By 1900 William P. Rose was working alone. In that year he was listed in Raleigh as an “architect” and head of a small family including his wife, Fannie Grantham of Goldsboro, and their young children. (In 1902 Fannie died along with their newborn son; William soon married his second wife, Virginia [Jennie] Pollock, a native of Virginia.) To promote his career as a budding architect, Rose published a promotional volume entitled That House in 1900, which showed designs chiefly in the Queen Anne and early Colonial Revival styles. Many of the plates presented only drawings proposed for various projects, but some of his designs had been constructed and were shown in photographs, such as the Queen Anne-Colonial Revival residence of Dr. Thomas M. Jordan, located on North Wilmington Street in Raleigh, and other houses in Raleigh, Tarboro, and elsewhere.
Between 1900 and 1909 Rose published numerous notices of his work in the Manufacturers’ Record, typically announcing that architect W. P. Rose of Raleigh had provided plans for various projects including houses, schools, and commercial buildings. In 1907-1909, the firm of Rose and Weston (probably W. P. Rose and Frank A. Weston) of Greensboro placed notices in the Record for projects in Greensboro, Winston-Salem, and Salisbury. During the first decade of the 20th century, Rose’s firm attracted promising young men as draftsmen and assistant architects to join him in the business. Both Harry P. S. Keller (Wilmington Star, May 20, 1904) and James Matthew Kennedy (Wilmington Dispatch, May 13, 1905, formerly employed by Henry E. Bonitz) moved from Wilmington to Raleigh to work with Rose, and later established their own respected practices. How much of the firm’s design work was by Rose himself and how much by his draftsmen and associates is unknown. In this period, when he focused on the role of architect, Rose was active in the North Carolina Architectural Association, of which he served as vice president in 1909. (The president was Joseph F. Leitner of Wilmington; Franklin Gordon of Charlotte was the secretary-treasurer, and other board members included Herbert W. Simpson, New Bern, and Willard G. Rogers of Charlotte.)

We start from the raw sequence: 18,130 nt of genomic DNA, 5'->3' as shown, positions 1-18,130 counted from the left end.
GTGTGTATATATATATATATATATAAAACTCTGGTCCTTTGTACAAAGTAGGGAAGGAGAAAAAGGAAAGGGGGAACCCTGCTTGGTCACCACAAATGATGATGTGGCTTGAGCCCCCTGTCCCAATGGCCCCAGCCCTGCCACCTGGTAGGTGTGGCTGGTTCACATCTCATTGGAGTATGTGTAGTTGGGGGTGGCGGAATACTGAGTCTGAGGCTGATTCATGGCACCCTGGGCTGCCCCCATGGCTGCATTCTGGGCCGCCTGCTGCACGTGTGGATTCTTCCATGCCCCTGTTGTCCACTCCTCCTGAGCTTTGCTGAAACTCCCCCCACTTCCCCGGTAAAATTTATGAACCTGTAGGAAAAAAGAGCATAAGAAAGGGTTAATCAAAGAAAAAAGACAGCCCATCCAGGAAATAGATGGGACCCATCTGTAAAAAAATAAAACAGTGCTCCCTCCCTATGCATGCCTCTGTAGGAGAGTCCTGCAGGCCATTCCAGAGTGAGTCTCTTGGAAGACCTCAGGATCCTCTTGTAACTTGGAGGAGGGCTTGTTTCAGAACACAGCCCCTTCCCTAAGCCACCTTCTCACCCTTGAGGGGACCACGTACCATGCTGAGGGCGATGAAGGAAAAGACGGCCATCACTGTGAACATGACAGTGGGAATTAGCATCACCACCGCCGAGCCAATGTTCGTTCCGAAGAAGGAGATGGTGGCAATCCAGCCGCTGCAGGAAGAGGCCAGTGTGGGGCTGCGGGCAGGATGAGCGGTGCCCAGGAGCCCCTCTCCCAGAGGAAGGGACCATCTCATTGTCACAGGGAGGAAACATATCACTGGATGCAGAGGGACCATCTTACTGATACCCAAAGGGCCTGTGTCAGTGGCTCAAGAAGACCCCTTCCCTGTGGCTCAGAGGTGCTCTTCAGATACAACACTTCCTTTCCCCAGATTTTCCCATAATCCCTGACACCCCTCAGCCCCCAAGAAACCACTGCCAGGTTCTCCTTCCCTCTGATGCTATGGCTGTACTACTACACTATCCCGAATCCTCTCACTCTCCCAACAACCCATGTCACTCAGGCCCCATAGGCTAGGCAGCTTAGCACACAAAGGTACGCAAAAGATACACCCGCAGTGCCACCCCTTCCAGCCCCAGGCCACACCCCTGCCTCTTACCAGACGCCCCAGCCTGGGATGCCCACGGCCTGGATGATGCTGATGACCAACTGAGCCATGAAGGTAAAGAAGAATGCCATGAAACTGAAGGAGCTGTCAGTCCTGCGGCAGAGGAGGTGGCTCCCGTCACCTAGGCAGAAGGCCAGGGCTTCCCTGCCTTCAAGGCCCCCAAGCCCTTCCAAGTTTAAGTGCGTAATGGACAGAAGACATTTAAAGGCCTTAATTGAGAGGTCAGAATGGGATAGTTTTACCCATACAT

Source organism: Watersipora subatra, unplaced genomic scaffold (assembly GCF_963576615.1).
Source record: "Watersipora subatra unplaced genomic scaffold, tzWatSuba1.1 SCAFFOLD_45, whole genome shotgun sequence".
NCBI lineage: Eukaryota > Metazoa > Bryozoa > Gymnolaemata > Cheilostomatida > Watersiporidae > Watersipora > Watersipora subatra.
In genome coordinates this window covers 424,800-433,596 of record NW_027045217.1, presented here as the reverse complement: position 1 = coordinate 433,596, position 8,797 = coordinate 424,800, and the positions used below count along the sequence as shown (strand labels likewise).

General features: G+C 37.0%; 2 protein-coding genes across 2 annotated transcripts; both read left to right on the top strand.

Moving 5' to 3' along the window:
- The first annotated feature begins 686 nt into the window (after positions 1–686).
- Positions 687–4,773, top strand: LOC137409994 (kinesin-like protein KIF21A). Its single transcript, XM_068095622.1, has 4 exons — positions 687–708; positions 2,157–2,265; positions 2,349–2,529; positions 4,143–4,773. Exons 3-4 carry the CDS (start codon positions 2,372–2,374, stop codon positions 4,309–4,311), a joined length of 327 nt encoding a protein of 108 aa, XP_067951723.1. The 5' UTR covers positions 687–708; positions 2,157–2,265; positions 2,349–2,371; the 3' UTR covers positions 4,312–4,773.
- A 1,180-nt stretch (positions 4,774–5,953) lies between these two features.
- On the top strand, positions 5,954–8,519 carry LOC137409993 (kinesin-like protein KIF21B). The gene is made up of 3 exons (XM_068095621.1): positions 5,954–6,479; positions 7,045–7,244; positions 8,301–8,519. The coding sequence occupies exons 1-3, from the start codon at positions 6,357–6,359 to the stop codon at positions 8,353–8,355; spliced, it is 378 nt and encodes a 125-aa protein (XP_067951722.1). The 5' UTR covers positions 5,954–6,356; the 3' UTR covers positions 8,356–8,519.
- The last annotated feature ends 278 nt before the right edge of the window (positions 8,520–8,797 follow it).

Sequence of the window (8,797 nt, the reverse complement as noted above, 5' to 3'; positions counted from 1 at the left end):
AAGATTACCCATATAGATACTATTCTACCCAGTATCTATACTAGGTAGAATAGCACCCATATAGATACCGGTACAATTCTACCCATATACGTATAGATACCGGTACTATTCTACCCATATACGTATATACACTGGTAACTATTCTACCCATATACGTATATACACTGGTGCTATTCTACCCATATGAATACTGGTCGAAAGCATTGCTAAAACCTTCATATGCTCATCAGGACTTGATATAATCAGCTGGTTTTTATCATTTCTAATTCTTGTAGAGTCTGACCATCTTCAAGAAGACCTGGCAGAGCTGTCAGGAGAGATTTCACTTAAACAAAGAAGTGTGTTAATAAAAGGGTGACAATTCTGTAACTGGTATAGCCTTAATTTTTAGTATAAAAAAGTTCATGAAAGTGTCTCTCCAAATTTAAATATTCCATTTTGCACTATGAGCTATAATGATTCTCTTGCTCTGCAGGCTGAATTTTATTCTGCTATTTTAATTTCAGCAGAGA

About this time, “just after the first decade” of the 20th century, the ambitious young man took his family west to seek his fortune in Oklahoma City, but they returned after a year to North Carolina, after finding the west a “lawless community” and being “well satisfied that North Carolina was the best state in the Union.” (The exact year of the western venture is not clear.) After 1910, it appears that he began to define himself more as a builder than an architect; the reasons for this transition are unknown.